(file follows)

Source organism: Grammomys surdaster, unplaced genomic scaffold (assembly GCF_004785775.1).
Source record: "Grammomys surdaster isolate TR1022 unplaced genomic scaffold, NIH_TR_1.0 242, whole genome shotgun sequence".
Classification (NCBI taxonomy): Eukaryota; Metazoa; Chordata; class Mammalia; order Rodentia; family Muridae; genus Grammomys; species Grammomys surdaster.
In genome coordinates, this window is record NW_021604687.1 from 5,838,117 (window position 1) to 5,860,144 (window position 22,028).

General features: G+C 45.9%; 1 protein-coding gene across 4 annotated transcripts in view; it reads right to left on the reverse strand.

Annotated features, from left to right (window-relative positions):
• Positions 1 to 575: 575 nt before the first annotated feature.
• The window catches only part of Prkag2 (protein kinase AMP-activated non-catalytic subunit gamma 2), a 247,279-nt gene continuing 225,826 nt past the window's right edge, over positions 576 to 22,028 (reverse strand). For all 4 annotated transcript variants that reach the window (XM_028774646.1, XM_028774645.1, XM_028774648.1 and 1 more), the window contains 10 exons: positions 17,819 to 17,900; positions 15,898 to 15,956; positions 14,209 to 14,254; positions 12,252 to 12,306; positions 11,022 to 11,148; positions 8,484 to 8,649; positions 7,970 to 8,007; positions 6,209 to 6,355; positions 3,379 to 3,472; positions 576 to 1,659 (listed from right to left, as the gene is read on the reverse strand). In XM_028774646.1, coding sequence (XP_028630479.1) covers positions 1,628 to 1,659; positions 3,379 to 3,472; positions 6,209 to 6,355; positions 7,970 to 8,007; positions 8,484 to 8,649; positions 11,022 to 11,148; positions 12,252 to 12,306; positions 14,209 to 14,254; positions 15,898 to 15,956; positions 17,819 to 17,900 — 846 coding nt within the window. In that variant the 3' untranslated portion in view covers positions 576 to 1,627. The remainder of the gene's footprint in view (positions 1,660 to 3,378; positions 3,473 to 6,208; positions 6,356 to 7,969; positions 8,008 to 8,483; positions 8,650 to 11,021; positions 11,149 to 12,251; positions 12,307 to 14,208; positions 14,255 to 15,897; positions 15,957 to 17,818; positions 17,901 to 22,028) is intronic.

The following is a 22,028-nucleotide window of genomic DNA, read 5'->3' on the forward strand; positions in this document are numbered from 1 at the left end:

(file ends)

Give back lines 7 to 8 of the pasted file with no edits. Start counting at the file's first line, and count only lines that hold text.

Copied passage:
• Positions 1 to 575: 575 nt before the first annotated feature.
• The window catches only part of Prkag2 (protein kinase AMP-activated non-catalytic subunit gamma 2), a 247,279-nt gene continuing 225,826 nt past the window's right edge, over positions 576 to 22,028 (reverse strand). For all 4 annotated transcript variants that reach the window (XM_028774646.1, XM_028774645.1, XM_028774648.1 and 1 more), the window contains 10 exons: positions 17,819 to 17,900; positions 15,898 to 15,956; positions 14,209 to 14,254; positions 12,252 to 12,306; positions 11,022 to 11,148; positions 8,484 to 8,649; positions 7,970 to 8,007; positions 6,209 to 6,355; positions 3,379 to 3,472; positions 576 to 1,659 (listed from right to left, as the gene is read on the reverse strand). In XM_028774646.1, coding sequence (XP_028630479.1) covers positions 1,628 to 1,659; positions 3,379 to 3,472; positions 6,209 to 6,355; positions 7,970 to 8,007; positions 8,484 to 8,649; positions 11,022 to 11,148; positions 12,252 to 12,306; positions 14,209 to 14,254; positions 15,898 to 15,956; positions 17,819 to 17,900 — 846 coding nt within the window. In that variant the 3' untranslated portion in view covers positions 576 to 1,627. The remainder of the gene's footprint in view (positions 1,660 to 3,378; positions 3,473 to 6,208; positions 6,356 to 7,969; positions 8,008 to 8,483; positions 8,650 to 11,021; positions 11,149 to 12,251; positions 12,307 to 14,208; positions 14,255 to 15,897; positions 15,957 to 17,818; positions 17,901 to 22,028) is intronic.